This is false.  My father has been a broker for years and in 17 years of administering the test, apparently I was the first perfect score on the legal part of the real estate exam the administrator had ever seen.  If what you're saying is true about why these people walked away, that earnest money was yours and your lawyer is not dealing exclusively in real estate to not know that... which is not uncommon in NJ.  I had a client selling a house through me and tried to fire me because I advised him of an option that his lawyer said was illegal... despite the fact that the state had a tax for specifically for the situation I was suggesting.  eyesroll.gif  I have seen more than one transaction where buyers lose their earnest money in NJ.  And those laws have not changed recently.  Yes, if the buyer was ill-advised by a stupid attorney, they could certainly try to go after you to get their earnest money back; but they wouldn't win.


 

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Originally Posted by ellairiesmom View Post

New update from OP

 

Well...we lost our buyers.  There is a retaining wall on our property & after 3 different inspections in 6 months not even mentioning it, now the latest Inspector says he feels the retaining wall is leaning & could be a risk down the road to the buyers.  I don't understand these inspections-each one picked up on different things, each time we fixed the more impt items, never anything major, but it's like a vicious cycle.  They wanted $25k off the price (the price already being well below the comps for our neighborhood & the lowest we could go without it being a short sale).  We offered $5k off, they said no & walked.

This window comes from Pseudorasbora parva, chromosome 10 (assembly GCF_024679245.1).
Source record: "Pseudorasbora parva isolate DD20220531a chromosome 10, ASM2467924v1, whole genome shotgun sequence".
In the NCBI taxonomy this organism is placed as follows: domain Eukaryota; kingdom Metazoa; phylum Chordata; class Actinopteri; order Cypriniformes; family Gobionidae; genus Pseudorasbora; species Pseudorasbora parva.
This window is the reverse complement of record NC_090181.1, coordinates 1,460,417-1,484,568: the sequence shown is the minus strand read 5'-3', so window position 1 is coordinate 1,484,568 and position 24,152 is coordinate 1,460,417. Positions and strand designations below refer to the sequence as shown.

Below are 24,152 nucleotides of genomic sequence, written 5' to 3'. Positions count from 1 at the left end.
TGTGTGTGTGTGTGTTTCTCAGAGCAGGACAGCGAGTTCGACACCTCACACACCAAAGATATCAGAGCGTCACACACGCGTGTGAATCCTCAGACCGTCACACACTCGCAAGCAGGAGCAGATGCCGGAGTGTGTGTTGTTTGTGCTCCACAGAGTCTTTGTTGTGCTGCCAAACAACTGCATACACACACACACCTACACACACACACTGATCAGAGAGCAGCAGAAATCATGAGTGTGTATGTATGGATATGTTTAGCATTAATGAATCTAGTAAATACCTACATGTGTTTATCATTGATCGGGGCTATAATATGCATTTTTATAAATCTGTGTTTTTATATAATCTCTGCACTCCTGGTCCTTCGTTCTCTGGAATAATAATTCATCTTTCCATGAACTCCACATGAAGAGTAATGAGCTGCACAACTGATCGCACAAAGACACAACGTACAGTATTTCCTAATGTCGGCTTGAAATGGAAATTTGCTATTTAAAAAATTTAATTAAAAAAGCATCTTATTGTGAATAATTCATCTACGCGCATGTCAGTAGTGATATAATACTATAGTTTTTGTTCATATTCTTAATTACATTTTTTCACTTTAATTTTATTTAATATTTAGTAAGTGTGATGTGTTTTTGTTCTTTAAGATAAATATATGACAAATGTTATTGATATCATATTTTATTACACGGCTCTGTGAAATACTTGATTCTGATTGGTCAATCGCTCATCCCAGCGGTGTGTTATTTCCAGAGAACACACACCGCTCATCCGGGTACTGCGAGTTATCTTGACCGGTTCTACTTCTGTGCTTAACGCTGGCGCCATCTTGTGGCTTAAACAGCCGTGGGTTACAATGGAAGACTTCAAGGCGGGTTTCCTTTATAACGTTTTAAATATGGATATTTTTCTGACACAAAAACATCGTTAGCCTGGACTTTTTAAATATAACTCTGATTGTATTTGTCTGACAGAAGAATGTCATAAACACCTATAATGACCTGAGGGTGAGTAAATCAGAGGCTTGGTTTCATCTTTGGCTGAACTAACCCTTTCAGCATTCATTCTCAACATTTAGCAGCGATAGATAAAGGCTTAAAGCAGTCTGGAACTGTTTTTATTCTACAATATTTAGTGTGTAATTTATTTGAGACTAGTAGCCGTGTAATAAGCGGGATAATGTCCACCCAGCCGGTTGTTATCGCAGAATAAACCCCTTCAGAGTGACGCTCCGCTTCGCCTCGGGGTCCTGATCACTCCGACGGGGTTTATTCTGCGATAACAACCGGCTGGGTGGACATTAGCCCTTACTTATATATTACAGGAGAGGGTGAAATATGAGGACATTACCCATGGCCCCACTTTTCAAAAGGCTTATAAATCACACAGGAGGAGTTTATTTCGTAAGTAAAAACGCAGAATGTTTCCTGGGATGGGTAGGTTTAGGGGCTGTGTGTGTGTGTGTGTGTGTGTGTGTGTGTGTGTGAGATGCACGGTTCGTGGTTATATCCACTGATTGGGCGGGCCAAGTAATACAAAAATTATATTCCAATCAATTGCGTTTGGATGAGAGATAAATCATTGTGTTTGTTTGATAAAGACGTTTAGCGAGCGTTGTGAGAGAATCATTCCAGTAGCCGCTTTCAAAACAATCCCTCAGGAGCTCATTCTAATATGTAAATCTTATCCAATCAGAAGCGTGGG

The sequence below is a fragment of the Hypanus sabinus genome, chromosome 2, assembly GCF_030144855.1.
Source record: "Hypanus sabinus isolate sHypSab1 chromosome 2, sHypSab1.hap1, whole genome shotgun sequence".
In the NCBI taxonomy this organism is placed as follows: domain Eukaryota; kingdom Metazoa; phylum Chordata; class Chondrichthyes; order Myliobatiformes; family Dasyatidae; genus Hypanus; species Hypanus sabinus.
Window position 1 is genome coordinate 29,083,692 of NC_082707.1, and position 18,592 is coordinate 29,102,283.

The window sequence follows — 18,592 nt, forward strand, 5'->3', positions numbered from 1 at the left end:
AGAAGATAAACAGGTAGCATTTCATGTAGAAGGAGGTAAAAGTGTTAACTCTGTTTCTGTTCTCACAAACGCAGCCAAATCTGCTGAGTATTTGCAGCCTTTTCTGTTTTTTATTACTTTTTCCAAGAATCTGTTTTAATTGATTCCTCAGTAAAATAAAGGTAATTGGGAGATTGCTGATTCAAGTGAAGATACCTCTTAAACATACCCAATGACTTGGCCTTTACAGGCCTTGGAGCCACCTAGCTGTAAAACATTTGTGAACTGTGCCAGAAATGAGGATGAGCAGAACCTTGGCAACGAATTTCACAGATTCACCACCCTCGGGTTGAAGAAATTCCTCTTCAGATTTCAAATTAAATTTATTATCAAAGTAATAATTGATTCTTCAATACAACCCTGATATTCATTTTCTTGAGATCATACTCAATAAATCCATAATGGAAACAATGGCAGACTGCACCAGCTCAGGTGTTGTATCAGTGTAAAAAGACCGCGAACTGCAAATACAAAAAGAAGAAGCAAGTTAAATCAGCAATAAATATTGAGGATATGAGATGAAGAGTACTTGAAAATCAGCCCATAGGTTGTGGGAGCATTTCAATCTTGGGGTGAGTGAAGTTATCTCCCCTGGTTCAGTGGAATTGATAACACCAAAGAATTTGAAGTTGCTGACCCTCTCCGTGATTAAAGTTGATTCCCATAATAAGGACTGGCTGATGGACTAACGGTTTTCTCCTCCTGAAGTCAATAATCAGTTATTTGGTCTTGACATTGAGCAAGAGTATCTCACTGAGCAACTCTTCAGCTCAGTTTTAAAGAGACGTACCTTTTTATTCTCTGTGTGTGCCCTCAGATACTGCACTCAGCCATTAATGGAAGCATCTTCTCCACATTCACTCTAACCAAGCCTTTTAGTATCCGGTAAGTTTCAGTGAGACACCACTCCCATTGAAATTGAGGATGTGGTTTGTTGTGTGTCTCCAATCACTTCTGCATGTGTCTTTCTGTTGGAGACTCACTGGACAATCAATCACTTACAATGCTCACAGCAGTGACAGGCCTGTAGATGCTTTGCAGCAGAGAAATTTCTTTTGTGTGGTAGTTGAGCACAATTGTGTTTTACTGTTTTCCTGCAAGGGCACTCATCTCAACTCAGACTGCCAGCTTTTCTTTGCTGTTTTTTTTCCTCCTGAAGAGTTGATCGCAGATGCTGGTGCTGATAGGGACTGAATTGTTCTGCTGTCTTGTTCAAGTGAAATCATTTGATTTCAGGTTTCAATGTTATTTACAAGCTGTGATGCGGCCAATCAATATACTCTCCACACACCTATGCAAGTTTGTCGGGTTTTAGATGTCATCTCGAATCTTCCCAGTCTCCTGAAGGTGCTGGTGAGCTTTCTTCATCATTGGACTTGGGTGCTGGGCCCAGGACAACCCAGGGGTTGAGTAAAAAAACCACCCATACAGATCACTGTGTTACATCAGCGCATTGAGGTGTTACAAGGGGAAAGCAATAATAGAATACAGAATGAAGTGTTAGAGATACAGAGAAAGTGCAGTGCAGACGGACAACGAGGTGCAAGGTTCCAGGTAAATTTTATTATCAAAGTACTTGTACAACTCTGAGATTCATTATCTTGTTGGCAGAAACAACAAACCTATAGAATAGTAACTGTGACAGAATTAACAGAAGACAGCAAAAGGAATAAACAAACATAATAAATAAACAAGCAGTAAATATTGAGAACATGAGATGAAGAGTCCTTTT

And that is a valid reason to break a contract and have to return the earnest money, btw.  There are plenty of valid reasons to have a contract end where the earnest money gets returned.  "I'm having a hard time with my divorce and can't deal with this right now" is NOT one of them.  irked.gif

 

As for inspectors, there's no standard licensing for them--so each one has different experiences and levels of expertise.  They almost always find SOMEthing as a means of justifying their cost, I think.  We got screwed because they accused us of having mold in our attic--despite the fact that they didn't test for it.  So our options were: test for it at our expense and potentially have the test turn up something that the inspector didn't; or just remediate what they suspected to be mold as if it were mold... by a licensed remediator.

 

$1,200 to remediate old spots of dirt from when my 150yo attic had a leak and threw spots of dirty water on a window frame... because of an overzealous inspector.

 

It sounds like you aren't really looking for any advice, but I do hope things work out for you one way or another.

 


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#77 of 91 Old 08-15-2011, 05:41 AM - Thread Starter
 
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Heatherdeg-thx for your post.  My Attorney is an exclusive Real Estate Attorney & with one of the top practices in Northern NJ.  I also posted the situation on a Real Estate message board & was told there that keeping a deposit is one of the toughest things to do & that in NJ the courts most always side with the Buyer in that situation.  We just don't have a dime left to go to court to fight for keeping a deposit when in all likelihood, a Judge would find in her favor.  I suspect a recently divorced Mother of a 2 year old would win over the us folks who can't sell our house.